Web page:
A man who was arrested following the discovery of a cannabis factory in Keady claims to have been trafficked into the country.
Granting the 23-year-old bail subject to an address, the district judge commented: “Offences of human trafficking are a plague on humanity, the tentacle of which appear to have stretched themselves as far as south Armagh.”
Hekuran Dedja, with an address of Clay Road in Keady, is charged with cultivating cannabis, possession of Class B, possession of Class B with intent to supply, being concerned in the supply of Class B and dishonestly using electricity.
Appearing via videolink from police custody, the defendant confirmed that he understood the charges and was connected to the same by a constable.
Defence solicitor Ruiari Gillen made no question to the connection and informed court that a bail application, which was opposed, was to be launched on behalf of his client.
Outlining the background to the charges, the constable stated that on the afternoon of November 30, police searched a property on Clay Road, Keady, under warrant.
Inside, Dedja was located sleeping on the sofa, whilst the three bedrooms upstairs had been altered for cultivating cannabis.
The constable told court that two of the bedrooms had 20 mature plants with a street value of £50,000, while a third bedroom contained plant seedlings.
Court heard that the electricity meter had also been altered in order to circumvent costs.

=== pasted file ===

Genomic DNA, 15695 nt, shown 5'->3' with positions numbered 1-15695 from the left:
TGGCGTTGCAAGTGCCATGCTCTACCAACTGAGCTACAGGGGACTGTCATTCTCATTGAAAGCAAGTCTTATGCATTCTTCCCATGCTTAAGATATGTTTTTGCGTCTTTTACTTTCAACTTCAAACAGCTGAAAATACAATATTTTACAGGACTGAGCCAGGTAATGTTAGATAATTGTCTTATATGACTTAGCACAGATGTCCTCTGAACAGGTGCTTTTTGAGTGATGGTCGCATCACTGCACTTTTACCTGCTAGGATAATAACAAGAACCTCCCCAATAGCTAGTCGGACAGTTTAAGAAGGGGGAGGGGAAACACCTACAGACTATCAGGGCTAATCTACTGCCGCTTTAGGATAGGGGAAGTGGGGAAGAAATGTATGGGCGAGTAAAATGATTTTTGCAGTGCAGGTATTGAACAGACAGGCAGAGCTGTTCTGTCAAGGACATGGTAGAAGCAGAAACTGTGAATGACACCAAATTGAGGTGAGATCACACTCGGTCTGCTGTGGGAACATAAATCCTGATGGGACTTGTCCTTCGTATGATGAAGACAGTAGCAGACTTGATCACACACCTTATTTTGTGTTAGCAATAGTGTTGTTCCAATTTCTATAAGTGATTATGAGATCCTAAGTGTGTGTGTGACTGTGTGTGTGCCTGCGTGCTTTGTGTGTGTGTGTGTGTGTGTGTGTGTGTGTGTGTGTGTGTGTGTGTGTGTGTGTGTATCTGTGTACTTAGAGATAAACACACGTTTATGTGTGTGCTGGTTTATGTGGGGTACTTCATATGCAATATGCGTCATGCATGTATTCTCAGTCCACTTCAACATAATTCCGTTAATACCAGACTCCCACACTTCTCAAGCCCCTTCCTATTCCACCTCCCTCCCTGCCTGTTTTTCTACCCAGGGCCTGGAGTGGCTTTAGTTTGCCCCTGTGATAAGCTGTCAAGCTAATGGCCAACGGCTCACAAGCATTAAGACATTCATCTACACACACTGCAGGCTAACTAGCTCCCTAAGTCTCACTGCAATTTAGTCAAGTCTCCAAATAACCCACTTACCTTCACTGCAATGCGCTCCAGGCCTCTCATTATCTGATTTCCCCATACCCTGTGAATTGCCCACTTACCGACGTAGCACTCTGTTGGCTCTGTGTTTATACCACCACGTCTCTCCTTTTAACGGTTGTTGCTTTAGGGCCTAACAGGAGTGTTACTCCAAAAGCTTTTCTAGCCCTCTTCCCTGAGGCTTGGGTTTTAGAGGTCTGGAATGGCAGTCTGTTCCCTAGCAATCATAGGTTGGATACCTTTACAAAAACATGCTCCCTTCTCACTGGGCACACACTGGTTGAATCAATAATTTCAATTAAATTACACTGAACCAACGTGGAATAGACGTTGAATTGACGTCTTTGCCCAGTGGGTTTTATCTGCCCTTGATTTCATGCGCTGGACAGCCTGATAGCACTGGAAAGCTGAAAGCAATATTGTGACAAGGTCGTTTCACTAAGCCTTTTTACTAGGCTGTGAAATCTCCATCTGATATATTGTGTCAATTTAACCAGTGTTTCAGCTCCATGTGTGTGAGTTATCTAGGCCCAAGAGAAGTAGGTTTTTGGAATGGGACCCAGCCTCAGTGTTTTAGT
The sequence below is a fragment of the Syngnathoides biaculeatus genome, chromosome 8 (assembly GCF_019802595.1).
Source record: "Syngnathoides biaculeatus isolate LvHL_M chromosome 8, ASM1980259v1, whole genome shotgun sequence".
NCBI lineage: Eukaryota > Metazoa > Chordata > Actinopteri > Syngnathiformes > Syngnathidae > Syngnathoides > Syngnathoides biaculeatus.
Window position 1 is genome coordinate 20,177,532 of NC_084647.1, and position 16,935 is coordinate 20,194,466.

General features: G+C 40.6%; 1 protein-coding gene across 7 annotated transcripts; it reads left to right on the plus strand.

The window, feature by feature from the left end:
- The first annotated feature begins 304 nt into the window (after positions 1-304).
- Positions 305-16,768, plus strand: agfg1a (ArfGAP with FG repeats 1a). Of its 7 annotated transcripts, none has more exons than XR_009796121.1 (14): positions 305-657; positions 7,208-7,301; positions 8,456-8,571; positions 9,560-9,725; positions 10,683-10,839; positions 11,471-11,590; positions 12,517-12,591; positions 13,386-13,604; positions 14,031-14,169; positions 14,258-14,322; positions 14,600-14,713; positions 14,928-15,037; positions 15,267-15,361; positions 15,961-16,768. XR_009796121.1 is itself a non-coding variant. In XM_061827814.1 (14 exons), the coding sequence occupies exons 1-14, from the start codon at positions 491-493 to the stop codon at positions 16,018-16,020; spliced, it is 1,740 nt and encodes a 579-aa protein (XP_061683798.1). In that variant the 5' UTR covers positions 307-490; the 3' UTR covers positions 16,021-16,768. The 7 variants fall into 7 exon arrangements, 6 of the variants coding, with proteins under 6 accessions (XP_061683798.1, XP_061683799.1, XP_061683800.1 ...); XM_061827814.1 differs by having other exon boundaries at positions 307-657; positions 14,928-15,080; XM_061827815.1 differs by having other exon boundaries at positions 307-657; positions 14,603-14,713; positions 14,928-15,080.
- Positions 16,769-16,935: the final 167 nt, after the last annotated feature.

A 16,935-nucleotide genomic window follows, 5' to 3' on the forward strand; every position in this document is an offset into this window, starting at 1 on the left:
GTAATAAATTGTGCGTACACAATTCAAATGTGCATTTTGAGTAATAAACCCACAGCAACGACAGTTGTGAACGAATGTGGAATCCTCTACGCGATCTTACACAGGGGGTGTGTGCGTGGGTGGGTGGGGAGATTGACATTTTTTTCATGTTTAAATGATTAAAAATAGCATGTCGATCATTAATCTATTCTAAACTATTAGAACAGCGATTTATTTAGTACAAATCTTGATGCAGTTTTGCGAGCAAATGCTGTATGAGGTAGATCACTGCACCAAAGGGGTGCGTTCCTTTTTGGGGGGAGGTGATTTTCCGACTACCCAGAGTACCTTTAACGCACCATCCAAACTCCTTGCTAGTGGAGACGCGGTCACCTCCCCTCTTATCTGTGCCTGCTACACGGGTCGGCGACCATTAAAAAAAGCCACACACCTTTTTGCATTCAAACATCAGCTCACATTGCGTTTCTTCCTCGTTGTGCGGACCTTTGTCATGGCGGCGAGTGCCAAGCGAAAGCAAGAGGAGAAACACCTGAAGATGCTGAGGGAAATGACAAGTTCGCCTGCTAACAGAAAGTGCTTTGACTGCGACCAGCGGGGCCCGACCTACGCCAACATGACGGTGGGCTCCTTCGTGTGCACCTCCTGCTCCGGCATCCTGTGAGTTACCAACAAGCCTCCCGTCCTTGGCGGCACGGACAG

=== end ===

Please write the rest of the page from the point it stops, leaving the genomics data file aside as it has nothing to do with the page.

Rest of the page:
The defendant was subsequently arrested for the offences before the court. During interview he admitted tending to the plants.
The constable claimed that Dedja had entered the United Kingdom illegally from Albania around September-October, first arriving in Glasgow where he claimed asylum.
He told police he was then transported to Keady where he was put to work to pay off his debt for those who had assisted in his entry to the UK.
Objecting to bail, the constable stated that Dedja would be referred to the Home Office but there were concerns that he was a “flight risk” due to the nature of the charges and his status in the UK.
He added that the defendant had also made comments regarding his own and his family’s safety which also caused concern.
Mr Gillen commented: “What the constable has outlined, is what this court has heard all too often, people being used to cultivate cannabis, particularly in the south Armagh area.
“The defendant provided descriptions of the persons involved….he had done all he can to help police.”
The solicitor stated that following a change in legislation in 2015, victims of trafficking who are coerced into cultivating cannabis now have an “absolute defence”.
Mr Gillen proposed that bail was granted subject to an address approved by police following his client’s assessment by the Home Office.
“If the Home Office deem that he is a victim of human trafficking then he van be released….if he is not a victim then he simply won’t be released.”
District Judge Eamon King stated: “Offences of human trafficking are a plague on humanity, the tentacle of which appear to have stretched themselves as far as south Armagh.”
Dedja was granted his own bail of £300 subject to an address approved by police and the case was adjourned until December 23 for an update.